FRANCE - A French government minister has conceded that sustainable funding for its current pension system “is not possible”. The admission comes after simulations exposed funding shortfalls facing the country’s pension system, despite proposed reforms.

In a paper published earlier this week, the Conseil d’orientation des retraites (COR) ran several simulations with the assistance of CNAV and ARRCO showing that proposed reforms would not be able to shore up the financial shortfall projected for 2050.

Éric Woerth, the minister for budget, public accounts, civil service and state reform, acknowledged the problem while speaking on national television. “The figures show that in reality sustainable funding of our pension system is not possible, due to demographic reasons,” he told Canal+.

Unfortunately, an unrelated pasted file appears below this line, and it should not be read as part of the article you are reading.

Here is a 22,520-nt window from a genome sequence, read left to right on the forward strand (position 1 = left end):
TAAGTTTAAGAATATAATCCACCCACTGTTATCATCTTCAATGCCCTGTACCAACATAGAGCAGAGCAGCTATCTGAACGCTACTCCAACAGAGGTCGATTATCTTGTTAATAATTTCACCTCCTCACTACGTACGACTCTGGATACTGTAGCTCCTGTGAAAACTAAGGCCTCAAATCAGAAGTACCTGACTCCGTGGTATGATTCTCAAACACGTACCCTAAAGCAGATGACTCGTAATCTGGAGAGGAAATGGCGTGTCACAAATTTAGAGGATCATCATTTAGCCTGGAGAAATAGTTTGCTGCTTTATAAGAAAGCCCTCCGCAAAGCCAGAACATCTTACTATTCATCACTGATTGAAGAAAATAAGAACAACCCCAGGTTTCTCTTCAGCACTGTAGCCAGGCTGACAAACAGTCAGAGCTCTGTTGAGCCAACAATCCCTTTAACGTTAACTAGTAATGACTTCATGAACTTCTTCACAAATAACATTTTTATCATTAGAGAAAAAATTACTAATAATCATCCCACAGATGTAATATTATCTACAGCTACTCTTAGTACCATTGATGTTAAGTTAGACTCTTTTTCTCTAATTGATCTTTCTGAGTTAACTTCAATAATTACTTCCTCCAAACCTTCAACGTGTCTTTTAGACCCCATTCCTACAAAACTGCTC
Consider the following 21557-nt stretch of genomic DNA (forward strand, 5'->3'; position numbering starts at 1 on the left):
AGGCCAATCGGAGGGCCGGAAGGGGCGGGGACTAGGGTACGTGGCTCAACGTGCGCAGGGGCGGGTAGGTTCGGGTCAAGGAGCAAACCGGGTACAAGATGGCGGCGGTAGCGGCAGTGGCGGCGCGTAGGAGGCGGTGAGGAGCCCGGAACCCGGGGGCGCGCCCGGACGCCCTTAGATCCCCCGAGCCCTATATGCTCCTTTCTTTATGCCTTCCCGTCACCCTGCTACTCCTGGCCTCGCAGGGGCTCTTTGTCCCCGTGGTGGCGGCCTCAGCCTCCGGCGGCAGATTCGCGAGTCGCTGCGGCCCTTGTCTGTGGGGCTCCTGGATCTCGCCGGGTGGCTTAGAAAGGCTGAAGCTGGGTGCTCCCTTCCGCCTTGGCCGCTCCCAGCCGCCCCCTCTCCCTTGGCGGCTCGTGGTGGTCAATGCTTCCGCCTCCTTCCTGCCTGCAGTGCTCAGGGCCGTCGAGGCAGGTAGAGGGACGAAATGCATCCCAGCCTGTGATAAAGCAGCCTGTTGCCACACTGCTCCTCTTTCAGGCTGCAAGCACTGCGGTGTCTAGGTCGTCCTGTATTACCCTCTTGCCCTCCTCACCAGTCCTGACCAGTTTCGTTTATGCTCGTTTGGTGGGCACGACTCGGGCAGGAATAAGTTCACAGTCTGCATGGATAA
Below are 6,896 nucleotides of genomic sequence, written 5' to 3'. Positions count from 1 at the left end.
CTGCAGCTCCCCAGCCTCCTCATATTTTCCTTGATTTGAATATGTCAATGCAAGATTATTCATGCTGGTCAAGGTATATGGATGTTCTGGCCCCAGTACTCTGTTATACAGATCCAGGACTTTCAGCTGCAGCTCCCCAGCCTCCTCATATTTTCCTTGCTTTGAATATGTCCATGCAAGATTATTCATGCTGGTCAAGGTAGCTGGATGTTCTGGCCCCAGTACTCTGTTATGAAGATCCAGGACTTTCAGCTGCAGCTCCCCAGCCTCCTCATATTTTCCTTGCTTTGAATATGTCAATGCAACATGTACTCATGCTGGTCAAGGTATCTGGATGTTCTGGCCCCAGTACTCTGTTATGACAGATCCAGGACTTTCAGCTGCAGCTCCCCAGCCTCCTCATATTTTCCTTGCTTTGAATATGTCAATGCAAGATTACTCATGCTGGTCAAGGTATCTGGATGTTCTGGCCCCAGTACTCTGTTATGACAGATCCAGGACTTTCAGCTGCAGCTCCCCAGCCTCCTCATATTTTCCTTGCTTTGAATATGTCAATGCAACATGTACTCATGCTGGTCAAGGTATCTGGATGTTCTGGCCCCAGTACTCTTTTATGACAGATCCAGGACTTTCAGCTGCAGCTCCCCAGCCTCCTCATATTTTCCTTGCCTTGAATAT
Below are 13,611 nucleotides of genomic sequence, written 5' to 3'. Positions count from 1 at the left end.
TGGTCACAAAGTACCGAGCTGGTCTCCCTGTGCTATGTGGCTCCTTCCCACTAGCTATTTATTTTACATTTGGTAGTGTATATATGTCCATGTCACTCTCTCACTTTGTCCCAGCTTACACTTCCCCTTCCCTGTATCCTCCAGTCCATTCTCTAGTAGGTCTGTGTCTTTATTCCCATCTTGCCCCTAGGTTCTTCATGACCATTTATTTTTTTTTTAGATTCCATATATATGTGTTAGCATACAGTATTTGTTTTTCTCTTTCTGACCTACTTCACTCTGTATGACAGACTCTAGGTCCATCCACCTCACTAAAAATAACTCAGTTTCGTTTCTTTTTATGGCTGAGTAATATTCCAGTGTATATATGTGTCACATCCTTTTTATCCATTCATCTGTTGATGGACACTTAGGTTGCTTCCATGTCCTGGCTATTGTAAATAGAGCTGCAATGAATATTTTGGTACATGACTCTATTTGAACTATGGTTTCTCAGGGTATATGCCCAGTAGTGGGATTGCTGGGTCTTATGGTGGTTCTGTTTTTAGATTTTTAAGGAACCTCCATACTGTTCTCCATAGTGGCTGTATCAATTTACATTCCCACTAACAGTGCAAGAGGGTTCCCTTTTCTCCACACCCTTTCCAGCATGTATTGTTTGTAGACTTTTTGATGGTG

Woerth added that the predictions did not take the government by surprise and that he would submit concrete reform proposals for discussion next week.

Proposed reforms include lengthening the contribution period, currently rising from 40 to 41.5 by 2020, as well as increasing the retirement age, at 60 lower than in many other European countries.

The COR projections show that even these measures will not be able to combat the looming pensions deficit, which is predicted to be €50bn by the end of the decade.

The news comes in the same week as President Nicolas Sarkozy ruled out any compulsory levies as a means of financing any pension reform.